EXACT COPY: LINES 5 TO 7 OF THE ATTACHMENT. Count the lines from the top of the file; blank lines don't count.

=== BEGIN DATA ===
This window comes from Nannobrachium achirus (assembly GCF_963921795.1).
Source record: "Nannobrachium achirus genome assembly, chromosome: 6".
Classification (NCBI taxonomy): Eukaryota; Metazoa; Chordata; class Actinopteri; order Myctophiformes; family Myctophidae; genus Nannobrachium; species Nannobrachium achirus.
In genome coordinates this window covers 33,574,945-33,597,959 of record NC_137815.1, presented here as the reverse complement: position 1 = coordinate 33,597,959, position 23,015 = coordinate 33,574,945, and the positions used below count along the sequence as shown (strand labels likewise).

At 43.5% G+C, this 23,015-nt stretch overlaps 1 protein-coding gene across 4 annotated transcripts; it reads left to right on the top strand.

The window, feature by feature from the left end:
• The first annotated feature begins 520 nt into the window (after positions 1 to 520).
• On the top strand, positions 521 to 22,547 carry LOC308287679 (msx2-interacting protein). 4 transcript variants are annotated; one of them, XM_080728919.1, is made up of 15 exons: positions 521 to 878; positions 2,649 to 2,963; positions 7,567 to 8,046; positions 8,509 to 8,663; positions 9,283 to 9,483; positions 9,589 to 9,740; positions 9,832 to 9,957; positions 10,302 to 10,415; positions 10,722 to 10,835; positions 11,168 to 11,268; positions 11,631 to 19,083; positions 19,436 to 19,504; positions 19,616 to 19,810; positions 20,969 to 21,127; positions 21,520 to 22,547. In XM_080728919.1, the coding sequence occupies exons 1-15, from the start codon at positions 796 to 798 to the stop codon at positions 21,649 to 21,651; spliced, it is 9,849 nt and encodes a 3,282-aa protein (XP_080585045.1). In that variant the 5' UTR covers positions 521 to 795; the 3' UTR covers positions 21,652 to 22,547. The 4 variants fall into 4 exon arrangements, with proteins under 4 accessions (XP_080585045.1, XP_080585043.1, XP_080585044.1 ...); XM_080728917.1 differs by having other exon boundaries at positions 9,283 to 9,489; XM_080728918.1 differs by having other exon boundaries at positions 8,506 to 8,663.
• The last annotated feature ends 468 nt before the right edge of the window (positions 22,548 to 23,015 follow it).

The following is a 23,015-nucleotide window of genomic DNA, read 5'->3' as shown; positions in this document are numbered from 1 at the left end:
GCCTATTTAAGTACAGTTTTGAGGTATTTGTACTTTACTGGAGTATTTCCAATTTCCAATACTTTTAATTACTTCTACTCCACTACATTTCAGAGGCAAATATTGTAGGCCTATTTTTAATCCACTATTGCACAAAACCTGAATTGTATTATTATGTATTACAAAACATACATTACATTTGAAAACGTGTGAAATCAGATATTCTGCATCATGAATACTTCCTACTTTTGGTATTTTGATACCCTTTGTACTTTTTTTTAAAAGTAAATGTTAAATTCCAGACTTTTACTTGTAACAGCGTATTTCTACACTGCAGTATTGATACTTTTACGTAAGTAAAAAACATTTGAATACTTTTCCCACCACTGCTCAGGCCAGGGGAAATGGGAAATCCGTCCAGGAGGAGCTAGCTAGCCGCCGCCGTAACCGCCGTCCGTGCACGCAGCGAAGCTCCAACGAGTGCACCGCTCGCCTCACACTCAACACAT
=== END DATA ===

At 43.5% G+C, this 23,015-nt stretch overlaps 1 protein-coding gene across 4 annotated transcripts; it reads left to right on the top strand.

The window, feature by feature from the left end:
• The first annotated feature begins 520 nt into the window (after positions 1 to 520).